Unfortunately, the island prison of Cuba is not the only zoo that Americans like to visit to view the wildlife in their cages.
Next Hot Vacation Spot: North Korea
Go before an influx of American tourists ruins the place!
I have always found North Korea to be one of the most fascinating countries on earth. From the creepy cult of personality that surrounded Kim Jong-il to the traffic girls of Pyongyang to the fact that it is one of the last bastions of true socialism, this nation has always seemed to be almost of another planet.
Recently, I talked to Ray Cunningham—one of the few Americans to visit North Korea annually—and asked him about North Korean bars, Kim Jong-il, and what it’s like visiting North Korea as an American.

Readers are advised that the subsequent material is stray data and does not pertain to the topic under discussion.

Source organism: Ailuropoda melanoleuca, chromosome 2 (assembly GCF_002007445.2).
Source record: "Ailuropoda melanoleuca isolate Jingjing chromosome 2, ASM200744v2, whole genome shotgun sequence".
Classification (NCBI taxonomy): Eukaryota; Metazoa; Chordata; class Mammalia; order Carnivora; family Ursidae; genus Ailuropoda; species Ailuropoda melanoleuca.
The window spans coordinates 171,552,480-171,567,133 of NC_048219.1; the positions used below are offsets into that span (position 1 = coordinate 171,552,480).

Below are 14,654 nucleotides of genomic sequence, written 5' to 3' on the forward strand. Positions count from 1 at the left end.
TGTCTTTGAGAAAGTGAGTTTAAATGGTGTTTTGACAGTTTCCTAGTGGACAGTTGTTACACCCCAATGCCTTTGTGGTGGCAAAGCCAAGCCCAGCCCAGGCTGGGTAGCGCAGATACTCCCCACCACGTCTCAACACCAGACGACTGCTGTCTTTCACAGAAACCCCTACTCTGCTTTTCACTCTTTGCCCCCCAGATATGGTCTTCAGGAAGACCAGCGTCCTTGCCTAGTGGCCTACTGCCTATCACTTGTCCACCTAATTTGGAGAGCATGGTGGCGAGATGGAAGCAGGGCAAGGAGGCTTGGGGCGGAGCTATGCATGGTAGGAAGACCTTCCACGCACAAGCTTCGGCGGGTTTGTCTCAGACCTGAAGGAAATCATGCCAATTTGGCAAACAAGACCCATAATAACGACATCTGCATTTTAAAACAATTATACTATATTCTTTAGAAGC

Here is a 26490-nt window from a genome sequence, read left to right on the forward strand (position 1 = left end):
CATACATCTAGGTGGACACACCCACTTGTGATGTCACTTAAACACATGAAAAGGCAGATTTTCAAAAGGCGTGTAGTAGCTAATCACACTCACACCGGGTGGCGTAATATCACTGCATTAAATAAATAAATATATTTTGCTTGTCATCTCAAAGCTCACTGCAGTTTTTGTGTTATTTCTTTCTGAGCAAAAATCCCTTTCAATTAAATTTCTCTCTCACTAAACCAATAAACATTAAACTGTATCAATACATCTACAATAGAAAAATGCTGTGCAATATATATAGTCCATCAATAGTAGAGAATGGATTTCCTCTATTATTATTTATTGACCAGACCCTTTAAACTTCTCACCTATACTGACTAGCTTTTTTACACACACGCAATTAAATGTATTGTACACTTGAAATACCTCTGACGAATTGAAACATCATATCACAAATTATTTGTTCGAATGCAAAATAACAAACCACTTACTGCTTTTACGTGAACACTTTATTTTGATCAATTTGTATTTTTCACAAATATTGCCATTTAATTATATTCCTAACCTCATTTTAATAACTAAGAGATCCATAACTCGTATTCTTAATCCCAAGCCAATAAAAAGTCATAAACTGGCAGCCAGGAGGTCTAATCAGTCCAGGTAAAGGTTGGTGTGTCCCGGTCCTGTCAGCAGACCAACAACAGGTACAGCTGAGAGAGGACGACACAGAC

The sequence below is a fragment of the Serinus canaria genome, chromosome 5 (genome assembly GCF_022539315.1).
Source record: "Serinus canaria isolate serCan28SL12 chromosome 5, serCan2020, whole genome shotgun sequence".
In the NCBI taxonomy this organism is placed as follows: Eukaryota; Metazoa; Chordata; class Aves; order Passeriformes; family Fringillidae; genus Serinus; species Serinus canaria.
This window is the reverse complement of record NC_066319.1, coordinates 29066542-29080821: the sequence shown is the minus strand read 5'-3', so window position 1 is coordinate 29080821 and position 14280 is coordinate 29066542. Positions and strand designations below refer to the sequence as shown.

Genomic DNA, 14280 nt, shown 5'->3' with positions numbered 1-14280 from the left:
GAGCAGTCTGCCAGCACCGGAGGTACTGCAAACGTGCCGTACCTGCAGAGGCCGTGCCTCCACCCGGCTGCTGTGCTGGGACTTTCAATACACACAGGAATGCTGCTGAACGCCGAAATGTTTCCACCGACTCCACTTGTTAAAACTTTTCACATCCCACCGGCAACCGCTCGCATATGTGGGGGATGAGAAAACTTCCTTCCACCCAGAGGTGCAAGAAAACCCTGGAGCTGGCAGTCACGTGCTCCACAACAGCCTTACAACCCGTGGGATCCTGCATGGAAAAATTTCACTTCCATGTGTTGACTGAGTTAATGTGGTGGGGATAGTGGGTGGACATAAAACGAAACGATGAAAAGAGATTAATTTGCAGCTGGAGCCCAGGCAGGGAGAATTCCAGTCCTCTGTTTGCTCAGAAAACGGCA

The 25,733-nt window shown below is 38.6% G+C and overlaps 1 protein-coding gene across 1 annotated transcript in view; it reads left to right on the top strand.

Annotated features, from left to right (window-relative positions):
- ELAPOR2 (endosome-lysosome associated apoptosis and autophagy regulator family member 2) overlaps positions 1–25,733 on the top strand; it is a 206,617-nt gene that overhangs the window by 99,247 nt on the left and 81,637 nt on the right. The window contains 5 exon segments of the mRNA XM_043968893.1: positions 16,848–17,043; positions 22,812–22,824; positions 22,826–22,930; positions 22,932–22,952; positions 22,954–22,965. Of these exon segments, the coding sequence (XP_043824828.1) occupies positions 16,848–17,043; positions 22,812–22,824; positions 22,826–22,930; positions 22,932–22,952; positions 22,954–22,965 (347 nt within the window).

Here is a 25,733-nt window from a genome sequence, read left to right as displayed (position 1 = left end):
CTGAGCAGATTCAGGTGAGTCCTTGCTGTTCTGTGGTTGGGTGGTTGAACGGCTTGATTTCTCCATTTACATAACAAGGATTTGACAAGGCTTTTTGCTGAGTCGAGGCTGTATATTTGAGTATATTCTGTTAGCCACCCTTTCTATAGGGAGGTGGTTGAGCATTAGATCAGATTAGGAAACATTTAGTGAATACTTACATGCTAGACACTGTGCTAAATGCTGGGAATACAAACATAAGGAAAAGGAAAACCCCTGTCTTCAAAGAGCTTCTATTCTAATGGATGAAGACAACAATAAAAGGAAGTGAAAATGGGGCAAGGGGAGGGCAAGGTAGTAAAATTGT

What are the dining options in North Korea? Are there any bars there?
Korean food is well known worldwide and in the north there are dishes that are native to that region. Perhaps the most famous is Pyongyang cold noodles. Rice and vegetables make up much of what you are served in the north, with portions of duck, fish, squid, and other seafoods. The fermented red chili paste (Gochujang) is also found on the table. Bibimbap is also prepared with a variety of vegetables. Tourists are well fed. For a treat you can ask the guides to take you to one of the two Italian restaurants in town.
Pyongyang has most of the well-known bars. The Paradise Brewery, where there’s beer on tap, is adjacent to the Paradise department store. The Diplomatic Club is another local bar. You can mix with diplomats from the few nations who are stationed in Pyongyang. Every hotel has a bar that is well equipped and Euros and U.S. dollars are accepted.
Untold thousands of North Koreans have died of starvation, but that did not seem to trouble this American tourist while he enjoyed his “duck, fish, squid, and other seafoods.”